Grokster shut down to benefit Apple’s iTunes Music Store

“Grokster Ltd., a pioneering file-sharing service that allowed users to illegally download copyrighted songs, shut down as part of a legal settlement announced yesterday with the music industry,” Sarah McBride writes for The Wall Street Journal.

“The move reinforces a Supreme Court ruling in June that let the music industry sue file-sharing businesses if they help people obtain copyrighted material free. Grokster, founded in 2001, had been the leader of file-sharing sites fighting against the music companies. Its decision to give up will make it harder for surviving U.S. sites to stay in their current business. Instead, they will likely be forced to go legitimate by working with copyright holders, or to move their operations offshore, which could make it difficult for them to attract advertisers,” McBride writes.

“‘It’s very clear that the main effect of the court’s Grokster ruling has been to force these businesses to accept that they don’t have a viable business model,’ said Justin Hughes, an associate professor at the Cardozo School of Law of Yeshiva University, New York, who specializes in intellectual property. ‘You can’t go to the venture-capital markets and say ‘Please fund my totally illegal business plan.’ The move also could boost the prospects of legal file-sharing sites, including Apple Computer Inc.’s iTunes, the leading music-downloading service,” McBride writes.

Full article here.

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Related articles:
Grokster to stop distributing file-sharing service – November 07, 2005


  1. There will always be a Black Market for every market – it is part of the economic system. This win for the industry is also a win for the legitimate consumer as it will increase the market size of legal media downloads and as that market grows, more and more competitors will be drawn to it, furthering competition and benefiting the consumer.

    When Companies Compete, You Win! (I heard that somewhere)

    MDN word: basis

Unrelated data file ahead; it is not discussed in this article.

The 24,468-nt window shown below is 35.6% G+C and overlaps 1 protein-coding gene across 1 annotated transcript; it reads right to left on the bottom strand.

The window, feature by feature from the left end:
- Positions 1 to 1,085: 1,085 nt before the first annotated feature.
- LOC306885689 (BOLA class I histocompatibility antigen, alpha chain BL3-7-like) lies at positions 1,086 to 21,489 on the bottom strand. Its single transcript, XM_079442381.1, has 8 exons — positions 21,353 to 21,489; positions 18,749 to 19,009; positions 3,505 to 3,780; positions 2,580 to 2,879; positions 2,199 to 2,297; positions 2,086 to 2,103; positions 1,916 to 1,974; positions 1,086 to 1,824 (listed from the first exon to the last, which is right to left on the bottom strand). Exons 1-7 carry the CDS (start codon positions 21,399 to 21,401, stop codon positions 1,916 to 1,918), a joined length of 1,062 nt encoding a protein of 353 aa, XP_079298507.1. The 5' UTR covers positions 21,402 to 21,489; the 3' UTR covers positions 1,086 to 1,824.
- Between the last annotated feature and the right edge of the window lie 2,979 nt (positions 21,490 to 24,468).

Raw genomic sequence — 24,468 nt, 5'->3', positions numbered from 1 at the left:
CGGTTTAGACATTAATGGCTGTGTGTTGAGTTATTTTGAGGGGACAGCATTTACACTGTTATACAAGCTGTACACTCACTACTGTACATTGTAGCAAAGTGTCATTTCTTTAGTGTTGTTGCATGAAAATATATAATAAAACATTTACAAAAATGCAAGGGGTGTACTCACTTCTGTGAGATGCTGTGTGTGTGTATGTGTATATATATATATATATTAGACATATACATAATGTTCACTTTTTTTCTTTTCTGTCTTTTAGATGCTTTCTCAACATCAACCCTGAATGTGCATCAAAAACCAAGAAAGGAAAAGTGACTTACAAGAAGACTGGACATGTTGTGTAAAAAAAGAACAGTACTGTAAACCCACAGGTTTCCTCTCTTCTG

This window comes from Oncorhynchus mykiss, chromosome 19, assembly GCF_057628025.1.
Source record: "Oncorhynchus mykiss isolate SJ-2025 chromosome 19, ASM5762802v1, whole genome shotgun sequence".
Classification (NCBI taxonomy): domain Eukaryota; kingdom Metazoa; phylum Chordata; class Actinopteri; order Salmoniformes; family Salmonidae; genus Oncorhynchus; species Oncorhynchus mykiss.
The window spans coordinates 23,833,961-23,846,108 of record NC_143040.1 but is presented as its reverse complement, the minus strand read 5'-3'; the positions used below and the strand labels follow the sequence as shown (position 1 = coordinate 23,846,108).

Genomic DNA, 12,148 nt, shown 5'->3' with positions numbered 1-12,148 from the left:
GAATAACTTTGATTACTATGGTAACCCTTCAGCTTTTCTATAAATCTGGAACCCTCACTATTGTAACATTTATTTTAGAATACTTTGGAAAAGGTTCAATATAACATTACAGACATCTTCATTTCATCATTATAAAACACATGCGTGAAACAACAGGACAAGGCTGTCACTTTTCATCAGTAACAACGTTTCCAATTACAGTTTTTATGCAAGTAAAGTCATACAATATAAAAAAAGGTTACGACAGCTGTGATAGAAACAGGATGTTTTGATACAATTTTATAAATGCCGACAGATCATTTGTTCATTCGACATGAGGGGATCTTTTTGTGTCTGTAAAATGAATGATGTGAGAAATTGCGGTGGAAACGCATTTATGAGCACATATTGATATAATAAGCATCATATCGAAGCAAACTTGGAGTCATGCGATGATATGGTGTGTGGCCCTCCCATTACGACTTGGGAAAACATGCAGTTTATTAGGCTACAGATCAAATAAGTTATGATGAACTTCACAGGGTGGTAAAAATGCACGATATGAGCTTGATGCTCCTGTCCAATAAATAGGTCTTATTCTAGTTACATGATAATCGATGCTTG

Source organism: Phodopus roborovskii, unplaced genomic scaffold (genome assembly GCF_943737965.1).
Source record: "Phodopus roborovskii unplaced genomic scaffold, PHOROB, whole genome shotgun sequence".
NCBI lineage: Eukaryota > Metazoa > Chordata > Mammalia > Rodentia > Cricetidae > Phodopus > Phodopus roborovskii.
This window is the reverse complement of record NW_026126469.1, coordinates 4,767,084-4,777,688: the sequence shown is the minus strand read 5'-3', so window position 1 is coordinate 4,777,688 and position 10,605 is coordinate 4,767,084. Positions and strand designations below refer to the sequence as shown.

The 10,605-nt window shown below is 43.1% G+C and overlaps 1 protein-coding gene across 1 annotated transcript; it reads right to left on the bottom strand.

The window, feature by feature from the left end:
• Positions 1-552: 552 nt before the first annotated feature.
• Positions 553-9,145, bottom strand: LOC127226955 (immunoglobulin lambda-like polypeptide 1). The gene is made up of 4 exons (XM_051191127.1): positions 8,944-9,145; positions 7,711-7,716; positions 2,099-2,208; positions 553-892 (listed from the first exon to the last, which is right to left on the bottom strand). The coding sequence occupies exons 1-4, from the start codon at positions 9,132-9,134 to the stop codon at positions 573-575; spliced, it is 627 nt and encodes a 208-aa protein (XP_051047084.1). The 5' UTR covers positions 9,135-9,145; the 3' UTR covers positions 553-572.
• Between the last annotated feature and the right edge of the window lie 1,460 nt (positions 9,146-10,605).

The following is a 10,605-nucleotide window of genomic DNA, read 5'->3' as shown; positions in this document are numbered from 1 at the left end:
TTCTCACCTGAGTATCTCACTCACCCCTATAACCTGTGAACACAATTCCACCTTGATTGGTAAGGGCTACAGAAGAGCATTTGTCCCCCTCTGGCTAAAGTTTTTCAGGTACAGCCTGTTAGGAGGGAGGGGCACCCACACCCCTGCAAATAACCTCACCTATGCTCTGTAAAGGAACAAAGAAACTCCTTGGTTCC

2. In an interesting side note to this and the Creative-waves-the-white-flag story, it appears that Creative just cannot come up with anything better to do with their money, so they are giving it back to their investors!

    Trading a $7 and change, CREAF has announced a $0.25 per share dividend to be paid to share holders of Record on Nov. 16th. WHOA!

    This is a common practice for Utility companies, Banks, and others that are in very stable markets and use the dividend as a way to keep their otherwise-tame stocks in investor’s portfolios. But for a technology company, it signals (at least to me) that they don’t have the faith in their R&D to invest in new technologies and rather than spend those $millions on future R&D, they have a better shot attracting and retaining investors by declaring a dividend!

    For what it’s worth, AAPL has over $9.95 PER SHARE in cash and has no debt, but rather than pay out a quarterly, annual, or even one time dividend, AAPL is retaining those coffers for a rainy day – a wise move in the fickle and fast paced (and unchartered) markets Apple competes.

    MDN word: act

  3. Creative — a dividend? Boy that’s a tell.

    Apple has enough cash for a thunderstorm plus a rainy day. I hope they pick a good day to buy.

    Microcorpse has enough cash to pay huge dividends, settle huge lawsuits, pay huge fines, resurrect Howard Hughes, and still maintain an army of codewriters that is so huge that they get in each other’s way and can’t even manage to make a presentation.

    MW: control.

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